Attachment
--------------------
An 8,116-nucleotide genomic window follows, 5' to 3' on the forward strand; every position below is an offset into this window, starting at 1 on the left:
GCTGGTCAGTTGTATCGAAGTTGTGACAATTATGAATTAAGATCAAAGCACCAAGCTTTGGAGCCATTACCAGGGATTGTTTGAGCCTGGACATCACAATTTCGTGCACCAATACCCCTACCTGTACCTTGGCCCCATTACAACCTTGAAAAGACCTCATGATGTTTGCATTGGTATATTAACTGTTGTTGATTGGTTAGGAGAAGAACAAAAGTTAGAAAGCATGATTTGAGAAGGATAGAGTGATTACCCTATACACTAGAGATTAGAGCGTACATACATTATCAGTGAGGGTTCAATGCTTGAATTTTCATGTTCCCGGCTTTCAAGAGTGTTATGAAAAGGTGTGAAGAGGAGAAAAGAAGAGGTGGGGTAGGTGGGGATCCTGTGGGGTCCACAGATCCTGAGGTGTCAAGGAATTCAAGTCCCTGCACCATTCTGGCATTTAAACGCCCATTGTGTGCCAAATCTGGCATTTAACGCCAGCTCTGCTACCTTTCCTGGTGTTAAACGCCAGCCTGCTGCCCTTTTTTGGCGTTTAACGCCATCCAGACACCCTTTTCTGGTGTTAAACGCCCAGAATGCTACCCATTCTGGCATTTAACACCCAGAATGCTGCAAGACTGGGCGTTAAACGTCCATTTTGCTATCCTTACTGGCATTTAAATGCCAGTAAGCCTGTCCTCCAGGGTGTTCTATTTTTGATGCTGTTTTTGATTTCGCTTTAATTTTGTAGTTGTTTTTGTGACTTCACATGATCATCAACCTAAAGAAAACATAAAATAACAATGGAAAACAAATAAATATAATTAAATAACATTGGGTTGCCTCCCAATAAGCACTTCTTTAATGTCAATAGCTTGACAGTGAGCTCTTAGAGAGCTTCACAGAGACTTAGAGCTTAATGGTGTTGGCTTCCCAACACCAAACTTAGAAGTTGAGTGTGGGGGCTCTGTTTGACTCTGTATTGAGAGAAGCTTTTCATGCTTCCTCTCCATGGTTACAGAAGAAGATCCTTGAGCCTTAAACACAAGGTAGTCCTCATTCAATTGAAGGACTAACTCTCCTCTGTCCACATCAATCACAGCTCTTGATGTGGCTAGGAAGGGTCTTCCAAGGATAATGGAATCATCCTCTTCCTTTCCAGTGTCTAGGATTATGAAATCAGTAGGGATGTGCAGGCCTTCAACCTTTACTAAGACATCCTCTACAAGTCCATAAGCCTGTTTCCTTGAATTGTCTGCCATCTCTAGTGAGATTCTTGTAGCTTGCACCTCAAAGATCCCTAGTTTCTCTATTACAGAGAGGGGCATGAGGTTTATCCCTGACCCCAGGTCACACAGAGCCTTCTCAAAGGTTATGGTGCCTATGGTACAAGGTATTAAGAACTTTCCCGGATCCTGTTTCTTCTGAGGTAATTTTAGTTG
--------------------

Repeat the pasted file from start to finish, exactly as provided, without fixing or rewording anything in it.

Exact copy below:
An 8,116-nucleotide genomic window follows, 5' to 3' on the forward strand; every position below is an offset into this window, starting at 1 on the left:
GCTGGTCAGTTGTATCGAAGTTGTGACAATTATGAATTAAGATCAAAGCACCAAGCTTTGGAGCCATTACCAGGGATTGTTTGAGCCTGGACATCACAATTTCGTGCACCAATACCCCTACCTGTACCTTGGCCCCATTACAACCTTGAAAAGACCTCATGATGTTTGCATTGGTATATTAACTGTTGTTGATTGGTTAGGAGAAGAACAAAAGTTAGAAAGCATGATTTGAGAAGGATAGAGTGATTACCCTATACACTAGAGATTAGAGCGTACATACATTATCAGTGAGGGTTCAATGCTTGAATTTTCATGTTCCCGGCTTTCAAGAGTGTTATGAAAAGGTGTGAAGAGGAGAAAAGAAGAGGTGGGGTAGGTGGGGATCCTGTGGGGTCCACAGATCCTGAGGTGTCAAGGAATTCAAGTCCCTGCACCATTCTGGCATTTAAACGCCCATTGTGTGCCAAATCTGGCATTTAACGCCAGCTCTGCTACCTTTCCTGGTGTTAAACGCCAGCCTGCTGCCCTTTTTTGGCGTTTAACGCCATCCAGACACCCTTTTCTGGTGTTAAACGCCCAGAATGCTACCCATTCTGGCATTTAACACCCAGAATGCTGCAAGACTGGGCGTTAAACGTCCATTTTGCTATCCTTACTGGCATTTAAATGCCAGTAAGCCTGTCCTCCAGGGTGTTCTATTTTTGATGCTGTTTTTGATTTCGCTTTAATTTTGTAGTTGTTTTTGTGACTTCACATGATCATCAACCTAAAGAAAACATAAAATAACAATGGAAAACAAATAAATATAATTAAATAACATTGGGTTGCCTCCCAATAAGCACTTCTTTAATGTCAATAGCTTGACAGTGAGCTCTTAGAGAGCTTCACAGAGACTTAGAGCTTAATGGTGTTGGCTTCCCAACACCAAACTTAGAAGTTGAGTGTGGGGGCTCTGTTTGACTCTGTATTGAGAGAAGCTTTTCATGCTTCCTCTCCATGGTTACAGAAGAAGATCCTTGAGCCTTAAACACAAGGTAGTCCTCATTCAATTGAAGGACTAACTCTCCTCTGTCCACATCAATCACAGCTCTTGATGTGGCTAGGAAGGGTCTTCCAAGGATAATGGAATCATCCTCTTCCTTTCCAGTGTCTAGGATTATGAAATCAGTAGGGATGTGCAGGCCTTCAACCTTTACTAAGACATCCTCTACAAGTCCATAAGCCTGTTTCCTTGAATTGTCTGCCATCTCTAGTGAGATTCTTGTAGCTTGCACCTCAAAGATCCCTAGTTTCTCTATTACAGAGAGGGGCATGAGGTTTATCCCTGACCCCAGGTCACACAGAGCCTTCTCAAAGGTTATGGTGCCTATGGTACAAGGTATTAAGAACTTTCCCGGATCCTGTTTCTTCTGAGGTAATTTTAGTTG